Careers that have absolutely nothing to do with the law are also a possibility, as a law degree is much more versatile than you might think. A legal education is welcome in almost any field, as it shows strong training in the ability to think analytically, and it hones writing skills. Putting that training to use for something other than the law may seem abnormal, but there are thousands of working Americans with J.D. degrees who have chosen other fields.

Now that you have a sense of where you'd like to go, you still must consider whether it is practical for you to go at all. Sorry, but it's true. There are a few questions you should answer as part of your analysis:

  1. Is it financially feasible to change professions?
  2. Do I need to be in a stable profession? How risk-averse am I? And
  3. What environment am I most comfortable in?

Is it financially feasible to change professions?

This question looms large when it comes to switching careers. Sure, less stress, more fun, and less time spent at work all sound wonderful, but they all come at a cost and that cost can run up to $100K per year. Firms are traditionally some of the best-compensating organizations in the world, and very few other professions are going to pay six figures to start. Are you willing to sacrifice a very large chunk of your annual income for an opportunity to get away from it all?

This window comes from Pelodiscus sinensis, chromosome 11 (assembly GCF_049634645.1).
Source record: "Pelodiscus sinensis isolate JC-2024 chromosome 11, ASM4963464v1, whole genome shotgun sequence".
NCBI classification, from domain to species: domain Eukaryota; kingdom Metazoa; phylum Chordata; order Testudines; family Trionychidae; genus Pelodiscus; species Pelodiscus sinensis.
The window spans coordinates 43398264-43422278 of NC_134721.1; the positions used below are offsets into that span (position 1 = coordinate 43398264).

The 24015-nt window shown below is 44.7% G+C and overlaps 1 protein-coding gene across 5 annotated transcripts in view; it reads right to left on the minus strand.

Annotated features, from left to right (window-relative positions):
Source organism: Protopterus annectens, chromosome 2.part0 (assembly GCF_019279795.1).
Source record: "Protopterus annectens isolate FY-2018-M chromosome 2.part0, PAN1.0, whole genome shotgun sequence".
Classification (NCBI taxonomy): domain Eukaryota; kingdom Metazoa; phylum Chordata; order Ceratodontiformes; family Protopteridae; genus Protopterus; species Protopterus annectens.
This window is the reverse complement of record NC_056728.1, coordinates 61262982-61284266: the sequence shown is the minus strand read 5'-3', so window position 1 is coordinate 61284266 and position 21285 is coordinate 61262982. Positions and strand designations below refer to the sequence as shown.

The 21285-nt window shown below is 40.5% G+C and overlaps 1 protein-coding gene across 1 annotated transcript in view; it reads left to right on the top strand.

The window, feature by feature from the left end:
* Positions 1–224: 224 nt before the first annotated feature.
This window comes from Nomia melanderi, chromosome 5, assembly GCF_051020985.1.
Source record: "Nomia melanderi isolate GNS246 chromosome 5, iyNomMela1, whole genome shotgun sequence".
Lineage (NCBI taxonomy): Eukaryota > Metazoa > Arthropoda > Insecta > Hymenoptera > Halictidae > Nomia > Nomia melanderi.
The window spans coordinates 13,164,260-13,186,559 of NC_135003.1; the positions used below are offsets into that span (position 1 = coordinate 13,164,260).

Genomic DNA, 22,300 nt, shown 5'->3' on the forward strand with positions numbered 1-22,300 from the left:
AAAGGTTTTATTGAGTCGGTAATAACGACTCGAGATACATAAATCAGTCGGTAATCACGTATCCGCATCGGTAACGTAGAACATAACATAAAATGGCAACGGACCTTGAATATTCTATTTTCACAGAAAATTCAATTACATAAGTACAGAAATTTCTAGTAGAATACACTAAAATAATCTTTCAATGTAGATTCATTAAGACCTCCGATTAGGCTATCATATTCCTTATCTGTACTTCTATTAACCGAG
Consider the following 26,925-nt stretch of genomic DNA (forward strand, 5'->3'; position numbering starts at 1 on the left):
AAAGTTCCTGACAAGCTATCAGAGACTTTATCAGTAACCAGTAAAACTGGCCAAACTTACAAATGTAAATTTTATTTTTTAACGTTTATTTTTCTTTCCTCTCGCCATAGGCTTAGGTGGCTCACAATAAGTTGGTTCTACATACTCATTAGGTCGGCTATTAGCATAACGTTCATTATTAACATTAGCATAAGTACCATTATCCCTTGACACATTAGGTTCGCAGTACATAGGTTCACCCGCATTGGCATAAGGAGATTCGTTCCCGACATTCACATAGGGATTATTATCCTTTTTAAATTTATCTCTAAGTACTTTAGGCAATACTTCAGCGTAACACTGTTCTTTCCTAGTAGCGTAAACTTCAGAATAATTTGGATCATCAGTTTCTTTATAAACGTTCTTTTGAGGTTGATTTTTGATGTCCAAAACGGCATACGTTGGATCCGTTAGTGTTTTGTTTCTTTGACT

This question essentially comes down to what matters most to you. If you are truly unhappy working in a law firm, then there is plenty of incentive to take a pay cut. As another type of professional with a good education, you will most likely be able to make as much as you need, although that is always relative. Someone like me, who does not have a family counting on a large check from me, can take the plunge with very little concern for the money. Others must consider salary first and foremost because of familial or other financial obligations. The age-old question of whether to choose happiness or money will not be decided here, but both come with pros and cons. It's up to you to decide which takes precedence.

Do I need to be in a stable profession? How risk-averse am I?